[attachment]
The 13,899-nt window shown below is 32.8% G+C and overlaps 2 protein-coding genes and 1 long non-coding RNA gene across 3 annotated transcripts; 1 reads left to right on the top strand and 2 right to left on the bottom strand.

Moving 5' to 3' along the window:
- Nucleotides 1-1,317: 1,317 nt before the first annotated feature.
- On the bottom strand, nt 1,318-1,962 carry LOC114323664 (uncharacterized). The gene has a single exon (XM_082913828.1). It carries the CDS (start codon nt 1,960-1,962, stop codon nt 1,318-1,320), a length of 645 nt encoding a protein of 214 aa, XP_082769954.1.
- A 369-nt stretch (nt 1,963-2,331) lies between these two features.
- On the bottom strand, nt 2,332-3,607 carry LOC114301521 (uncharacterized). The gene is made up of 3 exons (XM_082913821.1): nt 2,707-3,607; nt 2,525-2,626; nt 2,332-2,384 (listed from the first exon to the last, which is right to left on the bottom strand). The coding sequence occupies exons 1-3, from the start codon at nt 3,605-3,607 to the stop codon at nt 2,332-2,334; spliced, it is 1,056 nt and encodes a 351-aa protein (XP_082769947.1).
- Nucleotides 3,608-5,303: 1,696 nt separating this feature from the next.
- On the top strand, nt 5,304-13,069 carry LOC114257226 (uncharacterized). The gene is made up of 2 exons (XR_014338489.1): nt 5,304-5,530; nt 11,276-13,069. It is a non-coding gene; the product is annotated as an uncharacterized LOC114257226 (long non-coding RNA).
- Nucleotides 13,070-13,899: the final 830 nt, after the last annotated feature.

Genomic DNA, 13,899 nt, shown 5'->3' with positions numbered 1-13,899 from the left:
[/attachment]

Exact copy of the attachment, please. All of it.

The 13,899-nt window shown below is 32.8% G+C and overlaps 2 protein-coding genes and 1 long non-coding RNA gene across 3 annotated transcripts; 1 reads left to right on the top strand and 2 right to left on the bottom strand.

Moving 5' to 3' along the window:
- Nucleotides 1-1,317: 1,317 nt before the first annotated feature.
- On the bottom strand, nt 1,318-1,962 carry LOC114323664 (uncharacterized). The gene has a single exon (XM_082913828.1). It carries the CDS (start codon nt 1,960-1,962, stop codon nt 1,318-1,320), a length of 645 nt encoding a protein of 214 aa, XP_082769954.1.
- A 369-nt stretch (nt 1,963-2,331) lies between these two features.
- On the bottom strand, nt 2,332-3,607 carry LOC114301521 (uncharacterized). The gene is made up of 3 exons (XM_082913821.1): nt 2,707-3,607; nt 2,525-2,626; nt 2,332-2,384 (listed from the first exon to the last, which is right to left on the bottom strand). The coding sequence occupies exons 1-3, from the start codon at nt 3,605-3,607 to the stop codon at nt 2,332-2,334; spliced, it is 1,056 nt and encodes a 351-aa protein (XP_082769947.1).
- Nucleotides 3,608-5,303: 1,696 nt separating this feature from the next.
- On the top strand, nt 5,304-13,069 carry LOC114257226 (uncharacterized). The gene is made up of 2 exons (XR_014338489.1): nt 5,304-5,530; nt 11,276-13,069. It is a non-coding gene; the product is annotated as an uncharacterized LOC114257226 (long non-coding RNA).
- Nucleotides 13,070-13,899: the final 830 nt, after the last annotated feature.

Genomic DNA, 13,899 nt, shown 5'->3' with positions numbered 1-13,899 from the left: